```// test.modf
char *sgn, fmtstr[96];
double intdouble, fractdouble;
long intpart;
unsigned fractpart;
fractdouble = modf(2455.87, &intdouble);
intpart = intdouble; // 2455
fractpart = fractdouble*100; // .87
{
assertFalse(fractpart == 87 && "???");
assertTrue(fractpart == 86 && "!!!"); // binary rounding...
}
strcpy(fmtstr, "[[ 999,999.99999 ]]");
if ((sgn = mnyfmt(fmtstr, '.', intpart,fractpart)))
{
assertTrue(eqstr(fmtstr, "[[ 002,455.86000 ]]"));
assertTrue(eqstr(sgn, "2,455.86000 ]]"));
{ // std::round_toward_infinity
fractpart = ceil(fractdouble*100);
strcpy(fmtstr, "[[ 999,999.99999 ]]");
assertTrue(fractpart == 87 && "!!!");
if ((sgn = mnyfmt(fmtstr, '.', intpart, fractpart)))
{
assertTrue(eqstr(sgn,  "2,455.87000 ]]"));
}
}
}
```

### Using the Code

You should be able to compile `mnyfmt` with any C compiler. Even older C++ compilers support the `(long long)` data type, which gets implemented as a 64-bit (at least) binary number that has enough range to represent most money quantities. To make it possible to use` mnyfmt` in compilers that do not support this data type, macro `MNYFMT_NO_LONG_LONG` is used to define `mnyfmt_long` (the type of the integer part of the number) as `(long)` instead of` (long long)`:

```// test.limit
char *sgn, fmtstr[96];
#ifndef MNYFMT_NO_LONG_LONG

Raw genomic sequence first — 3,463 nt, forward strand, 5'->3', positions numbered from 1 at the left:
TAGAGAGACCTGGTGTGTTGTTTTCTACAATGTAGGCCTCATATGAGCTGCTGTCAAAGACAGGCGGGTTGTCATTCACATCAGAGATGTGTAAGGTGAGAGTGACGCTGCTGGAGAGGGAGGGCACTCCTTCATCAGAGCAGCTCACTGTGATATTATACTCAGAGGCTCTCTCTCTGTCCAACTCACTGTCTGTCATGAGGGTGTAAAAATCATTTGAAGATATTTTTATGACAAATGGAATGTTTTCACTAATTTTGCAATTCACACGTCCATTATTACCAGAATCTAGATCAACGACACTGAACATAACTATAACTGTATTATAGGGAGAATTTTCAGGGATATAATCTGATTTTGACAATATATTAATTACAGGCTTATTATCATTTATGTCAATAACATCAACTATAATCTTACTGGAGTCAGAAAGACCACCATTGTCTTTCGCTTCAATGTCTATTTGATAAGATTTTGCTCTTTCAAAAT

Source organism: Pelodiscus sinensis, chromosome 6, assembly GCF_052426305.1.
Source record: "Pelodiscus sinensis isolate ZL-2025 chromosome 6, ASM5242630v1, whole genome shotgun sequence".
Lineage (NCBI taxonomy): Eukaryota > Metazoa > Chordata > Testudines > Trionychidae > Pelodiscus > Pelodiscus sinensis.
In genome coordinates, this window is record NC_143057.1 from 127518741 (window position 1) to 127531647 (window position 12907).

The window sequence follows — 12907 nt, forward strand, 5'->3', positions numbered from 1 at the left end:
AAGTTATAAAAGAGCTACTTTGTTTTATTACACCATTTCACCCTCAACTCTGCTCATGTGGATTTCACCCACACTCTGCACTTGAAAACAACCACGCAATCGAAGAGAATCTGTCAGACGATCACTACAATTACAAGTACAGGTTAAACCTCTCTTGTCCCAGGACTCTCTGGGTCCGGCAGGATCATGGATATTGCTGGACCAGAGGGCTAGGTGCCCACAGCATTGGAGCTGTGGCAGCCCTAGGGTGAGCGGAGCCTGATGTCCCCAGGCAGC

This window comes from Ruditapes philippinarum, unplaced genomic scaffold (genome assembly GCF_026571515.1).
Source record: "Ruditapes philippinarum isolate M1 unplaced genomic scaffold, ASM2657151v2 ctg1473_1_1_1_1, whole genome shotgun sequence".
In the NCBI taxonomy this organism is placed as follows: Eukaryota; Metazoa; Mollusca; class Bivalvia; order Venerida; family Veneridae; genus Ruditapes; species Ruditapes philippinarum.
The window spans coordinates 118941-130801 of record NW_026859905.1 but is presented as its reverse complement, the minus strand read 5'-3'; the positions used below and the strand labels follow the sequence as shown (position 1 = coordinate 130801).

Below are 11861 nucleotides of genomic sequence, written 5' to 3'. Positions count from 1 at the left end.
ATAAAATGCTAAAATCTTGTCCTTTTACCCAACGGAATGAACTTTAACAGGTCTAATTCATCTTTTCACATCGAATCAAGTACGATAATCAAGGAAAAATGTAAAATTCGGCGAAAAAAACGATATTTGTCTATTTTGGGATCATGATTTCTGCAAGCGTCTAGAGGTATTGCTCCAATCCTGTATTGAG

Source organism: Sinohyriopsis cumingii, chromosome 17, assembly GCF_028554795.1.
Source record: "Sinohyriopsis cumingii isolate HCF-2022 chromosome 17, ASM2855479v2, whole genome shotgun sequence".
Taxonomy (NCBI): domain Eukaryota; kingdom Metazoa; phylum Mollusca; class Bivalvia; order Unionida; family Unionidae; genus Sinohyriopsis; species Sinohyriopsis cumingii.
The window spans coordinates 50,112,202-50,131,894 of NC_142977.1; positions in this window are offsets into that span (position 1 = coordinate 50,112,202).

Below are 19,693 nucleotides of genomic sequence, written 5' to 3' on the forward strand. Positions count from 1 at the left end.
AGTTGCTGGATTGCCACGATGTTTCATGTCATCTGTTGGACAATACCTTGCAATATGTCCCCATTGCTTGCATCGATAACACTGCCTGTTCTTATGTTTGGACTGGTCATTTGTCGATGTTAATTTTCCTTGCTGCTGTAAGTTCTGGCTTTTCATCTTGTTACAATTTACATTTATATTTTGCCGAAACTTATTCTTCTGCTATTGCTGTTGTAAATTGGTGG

mnyfmt_long max = LONG_LONG_MAX;
strcpy(fmtstr, "999,999,999,999,999,999,999");
// 9,223,372,036,854,775,807
if (9223372036854775807LL == LONG_LONG_MAX)
{
if ((sgn = mnyfmt(fmtstr, ' ',  max,0)))
{
assertTrue(eqstr("9,223,372,036,854,775,807", sgn));
}
}
else
{
assertFalse("BEWARE: (long long) is not 8 bytes wide");
}
#endif
{
mnyfmt_long max = LONG_MAX;
strcpy(fmtstr, "999,999,999,999");
// 2,147,483,647
if (2147483647L == LONG_MAX)
{
if ((sgn = mnyfmt(fmtstr, ' ', max,0)))
{
assertTrue(eqstr("2,147,483,647", sgn));
}
}
else
{
assertFalse("BEWARE: (long) is not 4 bytes wide");
}
}
```

The number of trailing zeroes in the fractional part does not change the formatted value, as shown below. There is no need for a negative fractional part because the sign comes in the integer part.

```// test.fract.zero
char *sgn, fmtstr[96];
int i,tenPow;
// The fraction 643/2136 approximates
// log10(2) to 7 significant digits.
int N = ((CHAR_BIT * sizeof(int) - 1) * 643 / 2136);
tenPow = 12;
for (i=0; i<N; ++i)
{
strcpy(fmtstr, "999,999.999999999");
if ((sgn = mnyfmt(fmtstr , '.', -455,tenPow)))
{
if ((*sgn=='-') && (','==*(sgn+1)))
{
++sgn; *sgn='-';
}
assertTrue(eqstr(fmtstr, "00--455.120000000"));
assertTrue(eqstr(sgn, "-455.120000000"));
tenPow *= 10; // 12 120 1200 12000 120000 ...
}
}
```

The signature for the final version of `mnyfmt` looks like this:

```#ifndef MNYFMT_NO_LONG_LONG
typedef long long mnyfmt_long;
#else
typedef long mnyfmt_long;
#endif
char* mnyfmt
(
char *fmtstr,
char dec,
mnyfmt_long intpart,
unsigned fractpart
);
```